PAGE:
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Yahoo's redesigned logo: What the internet is saying
It's still really purple
 
Meet the new logo
Meet the new logo Yahoo!

Late last night, Yahoo formally unveiled a new logo after about a month of teasing out a redesign. The "30 days of change campaign," said chief marketing officer Kathy Savitt, was Yahoo's way of "having some fun while honoring the legacy of our present logo."

It's the first logo redesign in 18 years for the purple-clad web giant. "We knew we wanted a logo that reflected Yahoo — whimsical, yet sophisticated. Modern and fresh, with a nod to our history," Mayer wrote on her shiny new billion-dollar Tumblr. "Having a human touch, personal. Proud."

Mayer went on to note that Yahoo's designers didn't want any straight lines in the logo, since straight lines "don't exist in the human form and are extremely rare in nature." The team also considered using all lowercase letters, but in the end decided that uppercase was more easily readable, especially from a mobile device.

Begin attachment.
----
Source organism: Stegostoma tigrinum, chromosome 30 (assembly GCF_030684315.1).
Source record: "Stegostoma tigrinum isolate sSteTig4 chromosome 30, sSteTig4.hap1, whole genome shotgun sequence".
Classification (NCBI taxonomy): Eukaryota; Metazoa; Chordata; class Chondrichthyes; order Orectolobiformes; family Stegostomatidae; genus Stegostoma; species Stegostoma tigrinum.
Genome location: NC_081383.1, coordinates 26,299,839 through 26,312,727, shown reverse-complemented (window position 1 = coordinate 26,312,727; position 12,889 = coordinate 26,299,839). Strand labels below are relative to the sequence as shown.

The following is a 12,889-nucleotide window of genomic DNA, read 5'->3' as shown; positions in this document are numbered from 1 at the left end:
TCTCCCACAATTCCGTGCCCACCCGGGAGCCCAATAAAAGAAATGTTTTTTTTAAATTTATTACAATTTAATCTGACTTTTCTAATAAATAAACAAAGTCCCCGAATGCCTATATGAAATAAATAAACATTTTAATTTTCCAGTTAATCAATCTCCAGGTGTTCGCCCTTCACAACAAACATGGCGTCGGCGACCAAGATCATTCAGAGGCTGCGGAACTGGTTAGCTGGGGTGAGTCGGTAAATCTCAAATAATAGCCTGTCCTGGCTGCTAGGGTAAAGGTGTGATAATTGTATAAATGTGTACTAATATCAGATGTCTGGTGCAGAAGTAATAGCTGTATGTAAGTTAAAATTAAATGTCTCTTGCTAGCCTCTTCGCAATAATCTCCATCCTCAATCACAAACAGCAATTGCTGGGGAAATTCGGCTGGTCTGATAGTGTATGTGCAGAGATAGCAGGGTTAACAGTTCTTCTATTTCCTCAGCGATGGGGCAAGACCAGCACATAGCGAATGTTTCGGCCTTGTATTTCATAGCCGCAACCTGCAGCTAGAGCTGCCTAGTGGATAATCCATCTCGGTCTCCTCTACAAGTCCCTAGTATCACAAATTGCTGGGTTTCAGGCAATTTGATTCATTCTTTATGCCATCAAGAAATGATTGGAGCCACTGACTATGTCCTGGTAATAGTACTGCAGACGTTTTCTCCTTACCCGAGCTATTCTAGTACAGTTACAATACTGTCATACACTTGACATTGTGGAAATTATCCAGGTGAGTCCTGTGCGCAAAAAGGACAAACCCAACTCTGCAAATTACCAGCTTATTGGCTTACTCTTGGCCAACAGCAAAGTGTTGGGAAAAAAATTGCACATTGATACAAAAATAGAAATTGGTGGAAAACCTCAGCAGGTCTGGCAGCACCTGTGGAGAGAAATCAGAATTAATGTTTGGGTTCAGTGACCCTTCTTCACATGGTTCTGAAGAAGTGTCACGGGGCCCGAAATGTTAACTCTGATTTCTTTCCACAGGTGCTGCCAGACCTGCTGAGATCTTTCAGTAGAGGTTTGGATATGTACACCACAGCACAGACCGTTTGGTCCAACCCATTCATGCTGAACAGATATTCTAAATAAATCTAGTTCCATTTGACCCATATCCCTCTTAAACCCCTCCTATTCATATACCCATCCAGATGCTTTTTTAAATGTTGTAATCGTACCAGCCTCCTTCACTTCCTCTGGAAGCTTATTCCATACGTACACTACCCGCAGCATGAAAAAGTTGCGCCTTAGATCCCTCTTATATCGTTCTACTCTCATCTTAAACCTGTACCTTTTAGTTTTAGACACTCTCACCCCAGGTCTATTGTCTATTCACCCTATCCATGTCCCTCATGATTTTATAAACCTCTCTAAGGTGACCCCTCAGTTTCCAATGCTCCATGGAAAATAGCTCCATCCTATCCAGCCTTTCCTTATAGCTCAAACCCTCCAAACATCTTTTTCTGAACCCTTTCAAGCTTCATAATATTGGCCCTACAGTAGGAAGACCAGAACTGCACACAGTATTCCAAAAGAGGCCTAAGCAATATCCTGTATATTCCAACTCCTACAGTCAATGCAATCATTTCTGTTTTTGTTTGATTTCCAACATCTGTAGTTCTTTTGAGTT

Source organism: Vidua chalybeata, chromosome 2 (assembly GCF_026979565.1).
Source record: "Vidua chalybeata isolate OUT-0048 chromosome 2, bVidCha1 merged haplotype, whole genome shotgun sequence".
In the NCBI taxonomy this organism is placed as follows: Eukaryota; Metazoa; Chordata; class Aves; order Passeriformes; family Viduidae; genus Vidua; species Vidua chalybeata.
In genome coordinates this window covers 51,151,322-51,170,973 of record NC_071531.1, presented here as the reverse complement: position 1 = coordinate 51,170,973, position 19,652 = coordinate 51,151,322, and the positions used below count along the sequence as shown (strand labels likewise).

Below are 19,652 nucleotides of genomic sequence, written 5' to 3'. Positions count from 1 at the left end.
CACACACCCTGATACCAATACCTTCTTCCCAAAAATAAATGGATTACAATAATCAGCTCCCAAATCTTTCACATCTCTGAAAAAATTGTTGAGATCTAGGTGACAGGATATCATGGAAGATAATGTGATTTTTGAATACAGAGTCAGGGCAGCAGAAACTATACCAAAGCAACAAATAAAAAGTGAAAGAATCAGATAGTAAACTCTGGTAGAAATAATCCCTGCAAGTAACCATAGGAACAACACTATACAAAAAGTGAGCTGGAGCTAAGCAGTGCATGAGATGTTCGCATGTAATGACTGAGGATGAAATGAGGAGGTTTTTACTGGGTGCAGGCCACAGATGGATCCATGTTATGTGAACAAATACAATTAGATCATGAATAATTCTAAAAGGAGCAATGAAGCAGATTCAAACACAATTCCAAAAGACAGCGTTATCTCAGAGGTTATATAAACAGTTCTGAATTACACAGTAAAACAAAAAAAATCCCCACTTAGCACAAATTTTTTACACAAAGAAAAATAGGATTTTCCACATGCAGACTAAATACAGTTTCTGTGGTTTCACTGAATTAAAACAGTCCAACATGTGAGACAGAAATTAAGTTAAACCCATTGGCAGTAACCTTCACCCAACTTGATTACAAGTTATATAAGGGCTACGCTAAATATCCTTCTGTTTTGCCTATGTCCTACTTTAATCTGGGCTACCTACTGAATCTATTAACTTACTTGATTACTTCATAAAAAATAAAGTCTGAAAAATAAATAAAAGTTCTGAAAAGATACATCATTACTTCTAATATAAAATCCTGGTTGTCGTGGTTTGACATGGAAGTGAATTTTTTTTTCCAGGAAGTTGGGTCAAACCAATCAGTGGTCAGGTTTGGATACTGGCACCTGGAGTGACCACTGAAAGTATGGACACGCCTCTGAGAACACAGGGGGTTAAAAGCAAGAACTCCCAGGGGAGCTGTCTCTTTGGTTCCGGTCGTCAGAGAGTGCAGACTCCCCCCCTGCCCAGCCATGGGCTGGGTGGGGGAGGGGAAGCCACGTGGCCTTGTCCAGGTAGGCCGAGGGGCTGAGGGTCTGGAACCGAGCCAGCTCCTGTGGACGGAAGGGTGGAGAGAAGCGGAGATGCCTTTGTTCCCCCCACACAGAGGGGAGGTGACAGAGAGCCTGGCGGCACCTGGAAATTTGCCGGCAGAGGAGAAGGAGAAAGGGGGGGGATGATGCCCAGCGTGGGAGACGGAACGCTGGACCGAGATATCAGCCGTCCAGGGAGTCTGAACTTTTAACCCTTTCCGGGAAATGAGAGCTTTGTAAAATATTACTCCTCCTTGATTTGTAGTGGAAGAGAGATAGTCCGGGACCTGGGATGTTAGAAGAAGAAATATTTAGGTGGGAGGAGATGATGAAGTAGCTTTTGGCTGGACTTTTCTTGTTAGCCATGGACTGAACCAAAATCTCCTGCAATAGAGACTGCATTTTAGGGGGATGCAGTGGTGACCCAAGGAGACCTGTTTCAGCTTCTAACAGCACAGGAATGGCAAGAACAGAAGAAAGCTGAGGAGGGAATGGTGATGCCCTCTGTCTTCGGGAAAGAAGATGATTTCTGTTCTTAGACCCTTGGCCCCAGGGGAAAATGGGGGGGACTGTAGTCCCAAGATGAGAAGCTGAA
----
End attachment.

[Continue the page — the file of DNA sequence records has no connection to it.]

"The end result eschews many of the design trends to come out of Silicon Valley in recent years," writes John Brownlee at Fast Co. Design. "Where the zeitgeist is to go flat, Yahoo has gone beveled, almost three-dimensional."

Initial reaction has, at least so far, been less than kind:

I don't think it's that bad, especially with the white-on-purple background. It's certainly not a GAP-level atrocity, and probably a level or two below say, Aol's latest refresh. Is it functional? Sure. Brilliant? Meh. Still distinctively Yahoo, weird exclamation point and all? Surely.

And hey! Tech logos aren't exactly the kinds of things designers daydream about when they're reclining in a cushy Eames lounger; 98 percent of the logos out there are atrocities that we've quickly grown accustomed to, anyway. (Google, eBay, and Facebook's obsession with blue immediately come to mind. Sony's fat, austere lettering still wins as my all-time personal fave.)

TIME's Harry McCracken hits the Yahoo logo redesign on the nose here:

So let's all take a deep breath. Marissa Mayer's Yahoo is still one of the two biggest sites on the internet. And it's still really, really purple.

 
Chris Gayomali is the science and technology editor for TheWeek.com. Sometimes he writes about other stuff. His work has also appeared in TIME, Men's JournalEsquire, and The Atlantic.

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